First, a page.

Before it started to air, Steven Moffat promised that series 8 of Doctor Who would be completely unlike anything we’d seen before – and he wasn’t joking. Peter Capaldi’s mysterious, unpredictable and at times downright unlikeable portrayal of the titular Time Lord at times evoked Colin Baker’s tenure as the Sixth Doctor. While he didn’t actually try to throttle his companion this time around, the latest Doctor certainly threw enough caustic barbs at Clara Oswald to provoke some of the most memorably heated confrontations between the show’s stars that we’ve ever seen in 51 years of the programme’s history, while at the same time in Danny Pink’s character arc there was a hint of the redemption found by mercenary Lytton in 1985’s über-violent “Attack of the Cybermen”. The eighth series certainly proved full of dark themes, challenging subjects, black humour and genuinely frightening horror to an extent that the series has never before attempted, but it also aspired to moments of pure visual poetry and took time to indulge in the silliest of comedy romps along the way. No wonder that Capaldi’s first year in charge of the TARDIS has proved almost as divisive and controversial as Baker’s did in its day.
With a few weeks now elapsed since the shattering climax, and just before we board the TARDIS once again for the 2014 Christmas special, John and Andrew compare notes about each episode of series 8 in turn with the benefit of distance and hindsight, and then gird themselves to debate the big question of the year: was it a triumphant hit or a disastrous miss? You might be shocked by how it all turns out… Read the rest of this entry »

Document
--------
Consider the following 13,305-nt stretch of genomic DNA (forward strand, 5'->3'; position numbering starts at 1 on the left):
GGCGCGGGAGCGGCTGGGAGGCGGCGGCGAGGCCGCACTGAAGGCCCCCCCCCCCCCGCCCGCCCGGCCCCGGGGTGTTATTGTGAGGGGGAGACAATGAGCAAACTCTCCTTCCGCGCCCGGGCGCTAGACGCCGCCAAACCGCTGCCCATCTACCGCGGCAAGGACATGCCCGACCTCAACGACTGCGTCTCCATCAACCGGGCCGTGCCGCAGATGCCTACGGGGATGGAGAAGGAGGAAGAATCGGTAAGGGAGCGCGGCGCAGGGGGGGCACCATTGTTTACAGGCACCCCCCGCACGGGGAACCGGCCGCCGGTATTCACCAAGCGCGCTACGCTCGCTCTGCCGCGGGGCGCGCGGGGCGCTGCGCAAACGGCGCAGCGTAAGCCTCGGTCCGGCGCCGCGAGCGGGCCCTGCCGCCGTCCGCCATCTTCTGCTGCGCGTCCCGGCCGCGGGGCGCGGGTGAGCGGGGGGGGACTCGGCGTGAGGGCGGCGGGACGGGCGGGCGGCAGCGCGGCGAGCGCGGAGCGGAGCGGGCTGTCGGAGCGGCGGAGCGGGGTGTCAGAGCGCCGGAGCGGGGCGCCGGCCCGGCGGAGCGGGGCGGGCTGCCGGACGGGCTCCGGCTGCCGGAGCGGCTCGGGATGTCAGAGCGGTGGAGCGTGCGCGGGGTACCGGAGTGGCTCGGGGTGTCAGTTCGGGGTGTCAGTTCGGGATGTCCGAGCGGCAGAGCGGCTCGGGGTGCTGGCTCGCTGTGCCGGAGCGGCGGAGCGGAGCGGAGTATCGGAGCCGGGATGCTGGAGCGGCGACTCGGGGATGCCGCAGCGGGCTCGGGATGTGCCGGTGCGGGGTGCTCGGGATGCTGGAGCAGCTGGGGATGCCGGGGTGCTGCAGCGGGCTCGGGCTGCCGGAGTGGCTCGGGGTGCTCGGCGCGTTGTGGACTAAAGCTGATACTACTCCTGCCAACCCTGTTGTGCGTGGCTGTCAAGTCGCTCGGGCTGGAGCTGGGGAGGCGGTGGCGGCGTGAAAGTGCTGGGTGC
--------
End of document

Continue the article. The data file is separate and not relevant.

Contains spoilers for the aired episode.
It’s no secret that I’ve been enjoying this new season of Doctor Who a lot more than I did the last, as my broadly positive reviews here on Taking The Short View will attest. Viewer and fan reaction has been more divided however, and even I have to admit that there have been some fairly chunky ‘quibbles’ with each of the episodes to date. For example there were the extraordinarily wide corridors and oversized ventilation ducts in the supposedly ‘impregnable’ Bank of Karabraxos in the otherwise fun “Time Heist”; the lack of any actually interesting ‘A’ plot in “The Caretaker” to balance the banter; the industrial quantities of suspension of disbelief one had to have to hand to swallow the huge amount of bad science on display in “Kill The Moon”; and how last week’s story “Mummy On The Orient Express” was only partially successful in ramming two 30-minute stories into a single 45-minute slot.
But now we get to “Flatline”, and I find myself in a strange position – almost bereft, in fact – because here we have a story that has nothing to quibble about*. Not one discernible flaw to it at all as far as I’m concerned. What’s a reviewer to do in such a situation? I guess there’s nothing for it but to gush. I’m not used to gushing, but here goes.